Little Lucky Case Study

985 Words 4 Pages
I was asked to research and prepare a memorandum of law on whether Little Lucky, a minor can bring a multiple cause suit against the Jackson brothers for wrongful death, negligent infliction of mental distress and intentional infliction of mental distress?

On Friday night around 11 p.m., Bo, Ro, and Kno Jackson robbed the Wild Wings. As they were leaving the owner Burt Lucky came through the door trying to stop the robbery. The Jackson brothers ran passed Burt to get to the exit, they struggled with him, pushed him down and as Burt fell backwards he hits his head and died instantly from the injuries. Burt’s wife, Nola Lucky, who has bad heart, walked in with her twelve-year-old daughter Little Lucky during the incident. Due to shock
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Next, the discussion will consider whether the action of the Jackson brothers pushing Burt that led to his death a proximate cause of Nola’s heart attack that led to her death. Continuing, we will determine if Little Lucky have a valid claim for intentional infliction of mental distress and negligent infliction of mental distress against the Jackson brothers after she witnessed the death of both of her parents during the Jackson’s Wild Wings robbery. Finally, the memo will explore whether a twelve-year-old Little Lucky bring a multiple cause action into one complaint against the Jackson …show more content…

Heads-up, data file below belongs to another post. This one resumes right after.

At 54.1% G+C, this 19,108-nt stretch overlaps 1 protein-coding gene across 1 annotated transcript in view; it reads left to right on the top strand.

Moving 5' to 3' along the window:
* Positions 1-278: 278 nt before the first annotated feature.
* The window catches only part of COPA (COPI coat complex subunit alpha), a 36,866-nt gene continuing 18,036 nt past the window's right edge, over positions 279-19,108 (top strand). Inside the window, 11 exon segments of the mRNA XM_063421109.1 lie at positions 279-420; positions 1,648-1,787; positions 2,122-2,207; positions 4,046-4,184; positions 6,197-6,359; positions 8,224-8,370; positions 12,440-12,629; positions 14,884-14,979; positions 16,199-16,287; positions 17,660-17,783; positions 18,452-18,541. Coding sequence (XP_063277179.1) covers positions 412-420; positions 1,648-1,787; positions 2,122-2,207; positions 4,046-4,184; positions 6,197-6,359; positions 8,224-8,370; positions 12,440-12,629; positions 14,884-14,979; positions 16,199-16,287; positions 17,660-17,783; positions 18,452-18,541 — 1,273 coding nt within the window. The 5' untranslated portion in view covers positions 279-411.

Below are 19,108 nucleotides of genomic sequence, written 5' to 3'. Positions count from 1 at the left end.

Wrongful death is any wrongful conduct, provided that act is the proximate cause of decedent 's death and provided decedent would have had a viable personal injury action against the defendant had death not ensued. N.Y. Est. Powers & Trusts Law §5-4.1 (McKinney 2003). Wrongful act includes the act of physical violence. Law Offs. of Ira H. Leibowitz v Landmark Ventures, Inc., 131 A.D.3d 583, 586, 15 N.Y.S.3d 814 (2nd Dept’ 2015). The Jackson brother’s action of struggling and pushing Burt is considered physical violence, therefore the Jackson brothers committed a wrongful act against Burt. Their wrongful act of pushing Burt caused “a natural sequence, unbroken by any new cause…” resulting Burt to fall back and fit his head and dies instantly from his head injuries. Rider v. Syracuse Rapid Transit Ry. Co. 171 N.Y. 139, 63 N.E. 836, 72 N.Y. Supp. 1125 (1902). Therefore, wrongful death occurred and if Burt’s death had not been ensued he would have had a viable personal injury action against the

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